Belgium shared the disappointment of the Working Group over the fact that no less than 63 per cent of the cases in which it had adopted an opinion last year, it had not received any reply from States. Belgium was also gravely concerned about the reprisals of individuals who have been subject of an urgent appeal or an opinion of the Working Group. The right to remedy was a core tenet of the human rights system and Belgium was wondering whether the Special Rapporteur had drawn any inspiration from the accountability and remedy project in cases of business involvement in human rights abuses, run by the Office of the High Commissioner for Human Rights.
Rights of Reply
Philippines, in a right of reply, stated that the National Police investigated all law enforcement operations and had filed criminal and administrative cases against abusive police officials. The Government was looking at documented cases of human rights violations in the course of the anti-drug campaign. The objective of the President’s campaign against illegal drugs was to preserve the lives of Filipino people and protect the country from becoming a narco-state.
Ukraine, in a right of reply, explained that the recently adopted law on education was in line with Ukraine’s international commitments and international standards on education, and it fully complied with the European Charter for Regional or Minority Languages of the Council of Europe. Ukraine would continue to promote minority rights.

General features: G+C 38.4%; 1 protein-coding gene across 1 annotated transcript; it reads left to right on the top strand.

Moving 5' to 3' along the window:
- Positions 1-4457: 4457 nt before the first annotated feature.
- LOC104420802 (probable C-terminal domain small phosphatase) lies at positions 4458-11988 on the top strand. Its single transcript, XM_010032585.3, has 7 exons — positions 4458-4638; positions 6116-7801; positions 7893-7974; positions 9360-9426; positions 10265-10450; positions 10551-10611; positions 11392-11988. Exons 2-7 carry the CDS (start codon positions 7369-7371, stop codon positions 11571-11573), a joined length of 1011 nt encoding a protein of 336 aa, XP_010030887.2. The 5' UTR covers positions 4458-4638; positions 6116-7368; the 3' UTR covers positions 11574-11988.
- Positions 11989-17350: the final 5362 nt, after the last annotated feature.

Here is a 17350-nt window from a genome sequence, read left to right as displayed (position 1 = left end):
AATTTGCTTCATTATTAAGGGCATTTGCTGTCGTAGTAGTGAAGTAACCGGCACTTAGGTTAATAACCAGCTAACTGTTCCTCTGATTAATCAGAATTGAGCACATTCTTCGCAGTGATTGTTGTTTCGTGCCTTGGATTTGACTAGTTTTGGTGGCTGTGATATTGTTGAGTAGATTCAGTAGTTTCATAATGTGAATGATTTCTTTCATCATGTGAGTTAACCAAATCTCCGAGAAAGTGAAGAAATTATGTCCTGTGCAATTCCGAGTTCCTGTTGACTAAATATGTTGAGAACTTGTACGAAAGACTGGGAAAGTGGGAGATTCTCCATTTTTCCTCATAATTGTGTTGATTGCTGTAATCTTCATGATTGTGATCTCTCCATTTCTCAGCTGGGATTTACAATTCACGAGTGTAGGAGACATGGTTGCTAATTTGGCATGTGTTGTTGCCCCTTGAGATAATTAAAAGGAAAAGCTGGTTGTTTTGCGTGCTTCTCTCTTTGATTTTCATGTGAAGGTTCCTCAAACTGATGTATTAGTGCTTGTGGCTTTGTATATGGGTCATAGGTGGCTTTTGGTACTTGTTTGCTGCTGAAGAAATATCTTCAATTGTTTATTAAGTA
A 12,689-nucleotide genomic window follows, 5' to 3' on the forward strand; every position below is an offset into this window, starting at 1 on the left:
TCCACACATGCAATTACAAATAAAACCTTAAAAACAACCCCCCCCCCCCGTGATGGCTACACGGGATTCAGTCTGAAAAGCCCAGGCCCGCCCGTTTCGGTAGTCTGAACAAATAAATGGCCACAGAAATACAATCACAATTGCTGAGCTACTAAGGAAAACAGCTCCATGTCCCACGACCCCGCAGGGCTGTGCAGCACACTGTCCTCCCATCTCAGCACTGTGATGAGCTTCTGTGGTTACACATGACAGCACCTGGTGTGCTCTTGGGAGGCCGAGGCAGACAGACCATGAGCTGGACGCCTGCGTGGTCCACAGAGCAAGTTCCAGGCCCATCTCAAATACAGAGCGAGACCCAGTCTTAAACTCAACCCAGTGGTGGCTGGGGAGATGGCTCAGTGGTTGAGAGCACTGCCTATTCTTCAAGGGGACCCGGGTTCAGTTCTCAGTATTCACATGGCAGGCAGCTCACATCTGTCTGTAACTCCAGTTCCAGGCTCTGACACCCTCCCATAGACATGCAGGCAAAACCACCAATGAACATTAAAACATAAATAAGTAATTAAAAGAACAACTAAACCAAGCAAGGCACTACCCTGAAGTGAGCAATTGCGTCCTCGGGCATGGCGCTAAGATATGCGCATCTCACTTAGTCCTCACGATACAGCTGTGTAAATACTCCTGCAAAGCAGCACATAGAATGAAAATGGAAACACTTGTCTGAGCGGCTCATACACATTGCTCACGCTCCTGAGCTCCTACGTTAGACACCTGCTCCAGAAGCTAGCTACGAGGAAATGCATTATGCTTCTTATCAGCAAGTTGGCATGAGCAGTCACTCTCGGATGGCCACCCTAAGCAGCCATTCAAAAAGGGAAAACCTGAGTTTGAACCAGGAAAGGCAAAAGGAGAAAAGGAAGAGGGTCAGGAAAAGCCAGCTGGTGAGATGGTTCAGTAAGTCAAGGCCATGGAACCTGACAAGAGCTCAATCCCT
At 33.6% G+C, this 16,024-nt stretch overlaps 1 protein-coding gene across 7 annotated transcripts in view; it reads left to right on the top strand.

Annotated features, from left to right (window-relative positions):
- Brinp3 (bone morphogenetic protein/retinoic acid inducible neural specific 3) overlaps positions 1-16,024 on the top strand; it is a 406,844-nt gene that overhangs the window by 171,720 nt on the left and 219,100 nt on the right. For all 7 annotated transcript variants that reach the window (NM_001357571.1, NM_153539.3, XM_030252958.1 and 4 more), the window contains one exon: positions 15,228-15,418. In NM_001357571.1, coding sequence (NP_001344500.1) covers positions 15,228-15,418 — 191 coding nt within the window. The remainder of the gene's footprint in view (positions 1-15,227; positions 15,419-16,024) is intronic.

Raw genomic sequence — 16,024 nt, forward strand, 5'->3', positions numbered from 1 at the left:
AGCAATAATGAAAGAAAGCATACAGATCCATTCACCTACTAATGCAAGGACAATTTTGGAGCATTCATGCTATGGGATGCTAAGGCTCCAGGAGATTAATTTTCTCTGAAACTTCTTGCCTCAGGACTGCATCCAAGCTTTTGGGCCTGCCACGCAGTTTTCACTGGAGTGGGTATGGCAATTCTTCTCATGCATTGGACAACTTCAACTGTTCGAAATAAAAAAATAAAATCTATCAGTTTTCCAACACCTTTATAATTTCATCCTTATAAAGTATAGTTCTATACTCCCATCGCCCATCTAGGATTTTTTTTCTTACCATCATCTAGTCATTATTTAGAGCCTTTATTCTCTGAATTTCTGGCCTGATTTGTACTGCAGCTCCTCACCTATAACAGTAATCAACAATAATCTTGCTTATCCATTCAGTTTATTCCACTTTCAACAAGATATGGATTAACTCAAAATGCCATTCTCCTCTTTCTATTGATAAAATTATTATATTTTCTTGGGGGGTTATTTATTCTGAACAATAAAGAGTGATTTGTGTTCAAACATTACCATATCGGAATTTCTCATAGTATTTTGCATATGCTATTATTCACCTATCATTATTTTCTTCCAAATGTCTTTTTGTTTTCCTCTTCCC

India, in a right of reply, said that Pakistan had once again used terrorism as a state policy under the guise of human rights, and did not hesitate to use force against its own people and to house terrorists. The problem was cross-border terrorism emanating from Pakistan. Jammu and Kashmir was an integral part of India and it would remain such. India respected the fundamental rights of the people of Jammu and Kashmir, whereas in the Pakistan occupied Jammu and Kashmir the population suffered from terrorism which was an extreme violation of human rights. The world should know of the consequences of Pakistan’s action.
Japan, in a right of reply, responded to the delegation of the Democratic People’s Republic of Korea, noting that the report of the Commission of Inquiry on that country was based on testimonies of numerous witnesses. The report was the reflection of the international community’s concern about the human rights situation in the Democratic People’s Republic of Korea, said Japan and urged the Government to cooperate with the Commission of Inquiry.
China, in a right of reply, rejected what was said by some civil society organisations, Switzerland and Australia. China was surprised that the High Commissioner’s report had made no mention of the human rights violations in Australia which everyone was well aware of, namely the treatment of detainees, and concerns about racism, xenophobia and hatred. China called on Australia to sort out its own problems before making comments about other countries.